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Unformatted text preview: On the Primacy of Cognition Richard S. Lazarus University of California, Berkeley Abstract: Zajonc and I differ greatly in our concep- tualization of emotion and its relations with cognition, as well as in our evaluation of the evidence. My reply is in two parts. First, I discuss the boundaries of emo- tion as a phenomenon and whether sensory preferences can be regarded as emotions; second, I make an anal- ysis of the evidence Zajonc regards as supporting his claims for the independence of cognition and emotion and the primacy of emotion. My aims are to sharpen the philosophical and empirical issues that underlie our disagreement and to emphasize the indetermi- nancy of the issue of cognitive versus emotional pri- macy. This latter issue is less important than the task of exploring the cognitive contents or meanings that shape each kind of emotional reaction. Finally, I offer a brief programmatic statement about what cognitiv- ists can do to advance our understanding of emotion over the life course. The latest riposte by Zajonc (1984) has, in my view, not helped to clarify our understanding of the rela- tionship between cognition and emotion. Zajonc takes my reasoning (Lazarus, 1982) to task in two major ways. First he complains that my position cannot be falsified because I defined emotion as requiring cog- nitive appraisal, then that I have ignored the evidence that emotion can occur without cognitive activity, which he cites. I believe he is wrong about my episte- mological position and wrong that the evidence sup- ports the primacy of emotion or its independence from cognition. The body of this reply consists of a discussion of the definitional issue and why I think the empirical case he makes is specious. My objective is to sharpen the issue and sustain my position and that of like-minded cognitivists. The Definitional Issue Definitions do not arise out of the blue; they are an integral part of a theory that helps delimit the phe- nomena of interest and organize observations. In my view, emotion reflects a constantly changing person- environment relationship. When central life agendas (e.g., biological survival, personal and social values and goals) are engaged, this relationship becomes a source of emotion. Therefore, an emotional experi- ence cannot be understood solely in terms of what happens inside the person or in the brain, but grows out of ongoing transactions with the environment that are evaluated. Cognitive activity is a necessary precondition of emotion because to experience an emotion, people must comprehend—whether in the form of a prim- itive evaluative perception or a highly differentiated symbolic process—that their well-being is implicated in a transaction, for better or worse. A creature that is oblivious to the significance of what is happening for its well-being does not react with an emotion....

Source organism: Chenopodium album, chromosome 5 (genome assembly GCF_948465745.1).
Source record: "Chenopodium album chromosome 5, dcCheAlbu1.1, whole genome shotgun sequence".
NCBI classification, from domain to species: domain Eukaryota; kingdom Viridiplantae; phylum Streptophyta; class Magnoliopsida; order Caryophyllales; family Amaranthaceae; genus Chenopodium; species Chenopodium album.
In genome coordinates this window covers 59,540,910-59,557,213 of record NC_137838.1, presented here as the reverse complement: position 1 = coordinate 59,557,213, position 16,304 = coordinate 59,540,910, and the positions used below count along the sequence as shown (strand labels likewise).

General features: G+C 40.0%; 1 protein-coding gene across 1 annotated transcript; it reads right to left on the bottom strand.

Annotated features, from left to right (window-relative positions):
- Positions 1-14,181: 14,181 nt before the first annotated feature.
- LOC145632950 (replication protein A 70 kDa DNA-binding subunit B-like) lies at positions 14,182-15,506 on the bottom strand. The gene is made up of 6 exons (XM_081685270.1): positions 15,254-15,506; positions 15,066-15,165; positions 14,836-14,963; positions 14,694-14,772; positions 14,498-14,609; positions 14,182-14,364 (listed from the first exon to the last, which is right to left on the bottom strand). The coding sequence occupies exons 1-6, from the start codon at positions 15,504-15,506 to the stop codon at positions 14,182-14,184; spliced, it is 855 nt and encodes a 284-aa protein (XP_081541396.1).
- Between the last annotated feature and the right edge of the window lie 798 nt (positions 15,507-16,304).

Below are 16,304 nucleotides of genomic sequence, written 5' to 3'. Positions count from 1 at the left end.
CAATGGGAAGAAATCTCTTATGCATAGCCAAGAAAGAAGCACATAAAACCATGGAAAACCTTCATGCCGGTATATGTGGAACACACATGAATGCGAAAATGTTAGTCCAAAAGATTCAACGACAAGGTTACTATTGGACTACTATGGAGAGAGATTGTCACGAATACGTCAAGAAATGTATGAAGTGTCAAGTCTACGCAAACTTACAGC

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This note was uploaded on 12/03/2010 for the course PSYCH Psy BEh 17 taught by Professor Susancharles during the Fall '10 term at UC Irvine.
- Fall '10